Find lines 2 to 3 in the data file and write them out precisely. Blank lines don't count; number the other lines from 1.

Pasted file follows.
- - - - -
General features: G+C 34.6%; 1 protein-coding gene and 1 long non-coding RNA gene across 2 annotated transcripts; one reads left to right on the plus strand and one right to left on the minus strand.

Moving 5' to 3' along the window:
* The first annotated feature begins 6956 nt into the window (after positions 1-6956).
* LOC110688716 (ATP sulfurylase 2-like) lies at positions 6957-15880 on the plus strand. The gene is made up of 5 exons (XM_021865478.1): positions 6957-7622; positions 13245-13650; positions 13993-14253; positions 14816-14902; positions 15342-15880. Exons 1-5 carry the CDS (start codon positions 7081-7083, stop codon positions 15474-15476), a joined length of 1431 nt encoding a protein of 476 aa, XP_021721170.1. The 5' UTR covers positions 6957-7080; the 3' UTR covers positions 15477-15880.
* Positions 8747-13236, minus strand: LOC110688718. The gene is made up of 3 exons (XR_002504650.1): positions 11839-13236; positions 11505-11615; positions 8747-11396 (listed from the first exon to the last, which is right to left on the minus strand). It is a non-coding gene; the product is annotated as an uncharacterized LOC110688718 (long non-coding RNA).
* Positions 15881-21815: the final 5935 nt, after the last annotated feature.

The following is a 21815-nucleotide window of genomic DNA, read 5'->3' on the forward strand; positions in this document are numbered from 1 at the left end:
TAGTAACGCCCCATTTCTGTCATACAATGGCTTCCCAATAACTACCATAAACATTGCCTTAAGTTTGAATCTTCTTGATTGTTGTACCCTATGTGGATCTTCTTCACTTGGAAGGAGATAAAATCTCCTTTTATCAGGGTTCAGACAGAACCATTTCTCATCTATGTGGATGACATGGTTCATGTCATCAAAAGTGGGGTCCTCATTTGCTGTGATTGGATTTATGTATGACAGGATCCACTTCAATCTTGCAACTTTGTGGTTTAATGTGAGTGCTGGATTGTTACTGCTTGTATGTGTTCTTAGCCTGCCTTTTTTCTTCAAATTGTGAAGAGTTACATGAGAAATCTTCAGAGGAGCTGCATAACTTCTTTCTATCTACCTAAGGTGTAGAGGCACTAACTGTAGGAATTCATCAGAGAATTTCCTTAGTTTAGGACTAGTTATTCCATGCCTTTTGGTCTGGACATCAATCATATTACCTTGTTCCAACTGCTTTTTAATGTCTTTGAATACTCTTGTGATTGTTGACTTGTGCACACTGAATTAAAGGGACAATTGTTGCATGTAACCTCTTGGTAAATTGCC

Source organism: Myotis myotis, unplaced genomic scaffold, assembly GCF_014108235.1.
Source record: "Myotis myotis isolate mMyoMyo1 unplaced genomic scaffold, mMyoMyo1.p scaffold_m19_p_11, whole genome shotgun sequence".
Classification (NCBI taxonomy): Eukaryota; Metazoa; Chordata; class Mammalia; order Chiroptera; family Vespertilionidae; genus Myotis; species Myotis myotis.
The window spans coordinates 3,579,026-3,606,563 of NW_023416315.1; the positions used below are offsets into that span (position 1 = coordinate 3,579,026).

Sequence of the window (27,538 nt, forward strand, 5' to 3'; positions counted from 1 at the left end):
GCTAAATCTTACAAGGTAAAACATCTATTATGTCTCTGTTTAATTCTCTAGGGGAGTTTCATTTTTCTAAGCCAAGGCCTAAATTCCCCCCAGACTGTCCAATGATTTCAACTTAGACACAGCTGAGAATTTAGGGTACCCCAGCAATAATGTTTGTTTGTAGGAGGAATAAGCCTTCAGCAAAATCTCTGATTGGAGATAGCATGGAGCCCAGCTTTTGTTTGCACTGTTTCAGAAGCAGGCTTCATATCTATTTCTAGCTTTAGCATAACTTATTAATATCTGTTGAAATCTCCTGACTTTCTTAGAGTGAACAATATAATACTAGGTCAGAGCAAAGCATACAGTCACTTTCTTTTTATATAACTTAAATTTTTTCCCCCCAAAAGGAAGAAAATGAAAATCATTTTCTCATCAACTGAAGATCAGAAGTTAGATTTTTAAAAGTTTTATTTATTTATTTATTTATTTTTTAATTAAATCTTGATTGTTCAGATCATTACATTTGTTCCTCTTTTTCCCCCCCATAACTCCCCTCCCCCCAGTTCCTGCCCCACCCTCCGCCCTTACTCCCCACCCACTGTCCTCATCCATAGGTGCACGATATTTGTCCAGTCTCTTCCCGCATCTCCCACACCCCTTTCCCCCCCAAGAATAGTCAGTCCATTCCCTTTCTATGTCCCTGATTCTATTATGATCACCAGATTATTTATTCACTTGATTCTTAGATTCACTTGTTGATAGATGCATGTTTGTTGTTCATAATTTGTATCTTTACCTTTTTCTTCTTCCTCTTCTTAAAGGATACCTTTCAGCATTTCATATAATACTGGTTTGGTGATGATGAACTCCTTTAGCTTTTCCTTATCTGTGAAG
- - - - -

Moving 5' to 3' along the window:
* The first annotated feature begins 6956 nt into the window (after positions 1-6956).